Irina Portnaya

Technion - Israel Institute of Technology, Haifa, Haifa District, Israel

Are you Irina Portnaya?

Claim your profile

Publications (18)51.2 Total impact

  • [Show abstract] [Hide abstract]
    ABSTRACT: Supramolecular chiral assemblies of R(-) and S(+) 2-butanol, in their neat form or when dissolved in their nonchiral isomer isobutanol, were evaluated by isothermal titration calorimetry (ITC) ensuing mixing. Dilution of 0.5 M solution of R(-) 2-butanol in isobutanol into the latter liberated heat of several calories per mole, which was approximately double than that obtained in parallel dilutions of S(+) 2-butanol in isobutanol. The ITC dilution profiles indicated an estimate of about 100 isobutanol solvent molecules surrounding each of the 2-butanol enantiomers, presumably arranged in chiral configurations, with different adopted order between the isomers. Mixings of neat R and S 2-butanol were followed by endothermic ITC profiles, indicating that, in racemic 2-butanol, both the supramolecular order and the intermolecular binding energies are lower than in each of the neat chiral isomers. The diversion from symmetrical ITC patterns in these mixings indicated again a subtle difference in molecular organization between the neat enantiomers. It should be noted that the presence of impurities, α-pinene and teterhydrofuran, at a level totaling 0.5%, did not influence the ITC heat flow profiles. The findings of this study demonstrate for the first time that chiral solutes in organic solvents are expected to acquire asymmetric solvent envelopes that may be different between the enantiomers, thus broadening this phenomenon beyond the previously demonstrated cases in aqueous solutions.
    Chirality 05/2012; 24(7):500-5. · 1.72 Impact Factor
  • [Show abstract] [Hide abstract]
    ABSTRACT: β-casein is an amphiphilic protein that self-organizes into well-defined core-shell micelles. We developed these micelles as efficient nanocarriers for oral drug delivery. Our model drug is celecoxib, an anti-inflammatory hydrophobic drug utilized for treatment of rheumatoid arthritis and osteoarthritis, now also evaluated as a potent anticancer drug. This system is unique as it enables encapsulation loads >100-fold higher than other β-casein/drug formulations, and does not require additives as do other formulations that have high loadings. This is combined with the ability to lyophilize the formulation without a cryoprotectant, long-term physical and chemical stability of the resulting powder, and fully reversible reconstitution of the structures by rehydration. The dry dosage form, in which >95% of the drug is encapsulated, meets the daily dose. Cryo-TEM and DLS prove that drug encapsulation results in micelle swelling, and X-ray diffraction shows that the encapsulated drug is amorphous. Altogether, our novel dosage form is highly advantageous for oral administration.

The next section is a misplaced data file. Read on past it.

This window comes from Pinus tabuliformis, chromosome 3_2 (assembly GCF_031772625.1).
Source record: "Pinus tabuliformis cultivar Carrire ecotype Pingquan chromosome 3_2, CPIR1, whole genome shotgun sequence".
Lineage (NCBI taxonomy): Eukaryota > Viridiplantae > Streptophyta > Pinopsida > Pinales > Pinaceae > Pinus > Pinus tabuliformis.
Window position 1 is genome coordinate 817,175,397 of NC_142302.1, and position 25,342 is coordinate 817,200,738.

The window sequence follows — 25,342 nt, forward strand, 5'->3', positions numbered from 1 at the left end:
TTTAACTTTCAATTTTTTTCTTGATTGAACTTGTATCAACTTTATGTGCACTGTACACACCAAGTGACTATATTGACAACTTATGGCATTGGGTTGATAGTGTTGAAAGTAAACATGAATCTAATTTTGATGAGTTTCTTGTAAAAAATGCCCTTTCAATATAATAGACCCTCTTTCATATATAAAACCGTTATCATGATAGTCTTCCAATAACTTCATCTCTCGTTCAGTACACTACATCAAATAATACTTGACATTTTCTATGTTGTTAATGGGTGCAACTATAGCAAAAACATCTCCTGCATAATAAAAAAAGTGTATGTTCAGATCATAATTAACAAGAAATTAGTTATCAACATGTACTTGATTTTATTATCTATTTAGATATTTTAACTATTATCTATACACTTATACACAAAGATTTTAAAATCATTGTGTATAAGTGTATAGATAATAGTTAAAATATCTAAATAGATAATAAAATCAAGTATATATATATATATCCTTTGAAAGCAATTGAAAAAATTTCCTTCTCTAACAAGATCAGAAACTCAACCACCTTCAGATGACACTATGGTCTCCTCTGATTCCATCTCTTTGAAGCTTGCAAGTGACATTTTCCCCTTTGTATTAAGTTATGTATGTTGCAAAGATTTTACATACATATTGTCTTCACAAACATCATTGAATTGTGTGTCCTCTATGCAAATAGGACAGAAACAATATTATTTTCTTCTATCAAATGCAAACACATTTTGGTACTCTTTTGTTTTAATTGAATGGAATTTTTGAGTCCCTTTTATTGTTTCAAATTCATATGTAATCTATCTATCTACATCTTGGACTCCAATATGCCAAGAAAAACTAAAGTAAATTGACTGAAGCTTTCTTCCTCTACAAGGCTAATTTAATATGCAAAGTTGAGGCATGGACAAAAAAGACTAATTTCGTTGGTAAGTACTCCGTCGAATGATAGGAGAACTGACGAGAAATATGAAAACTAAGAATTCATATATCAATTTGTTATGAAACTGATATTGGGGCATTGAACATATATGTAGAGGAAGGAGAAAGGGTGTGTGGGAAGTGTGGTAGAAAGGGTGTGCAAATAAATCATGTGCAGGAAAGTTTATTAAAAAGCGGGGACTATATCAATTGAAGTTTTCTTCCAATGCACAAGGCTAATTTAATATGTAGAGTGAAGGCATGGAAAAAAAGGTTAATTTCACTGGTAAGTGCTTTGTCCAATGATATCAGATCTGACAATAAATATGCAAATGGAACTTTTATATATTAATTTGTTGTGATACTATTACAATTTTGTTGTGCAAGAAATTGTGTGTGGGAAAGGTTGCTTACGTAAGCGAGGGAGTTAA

Journal of Controlled Release 01/2012; 160(2):164-71. · 7.63 Impact Factor
  • Source
    [Show abstract] [Hide abstract]
    ABSTRACT: Amphiphilic block copolymers and mixtures of amphiphiles find broad applications in numerous technologies, including pharma, food, cosmetic and detergency. Here we report on the interactions between a biological charged diblock copolymer, β-casein, and a synthetic uncharged triblock copolymer, Lutrol F-127 (EO(101)PO(56)EO(101)), on their mixed micellization characteristics and the micelles' structure and morphology. Isothermal titration calorimetry (ITC) experiments indicate that mixed micelles form when Lutrol is added to monomeric as well as to assembled β-casein. The main driving force for the mixed micellization is the hydrophobic interactions. Above β-casein CMC, strong perturbations caused by penetration of the hydrophobic oxypropylene sections of Lutrol into the protein micellar core lead to disintegration of the micelles and reformation of mixed Lutrol/β-casein micelles. The negative enthalpy of micelle formation (ΔH) and cooperativity increase with raising β-casein concentration in solution. ζ-potential measurements show that Lutrol interacts with the protein micelles to form mixed micelles even below its critical micellization temperature (CMT). They further indicate that Lutrol effectively masks the protein charges, probably by forming a coating layer of the ethyleneoxide rich chains. Small-angle X-ray scattering (SAXS) and cryogenic-transmission electron microscopy (cryo-TEM) indicate relatively small changes in the oblate micellar shape, but do show swelling along the small axis of β-casein micelles in the presence of Lutrol, thereby confirming the formation of mixed micelles.
    Physical Chemistry Chemical Physics 11/2010; 13(8):3153-60. · 3.83 Impact Factor
  • [Show abstract] [Hide abstract]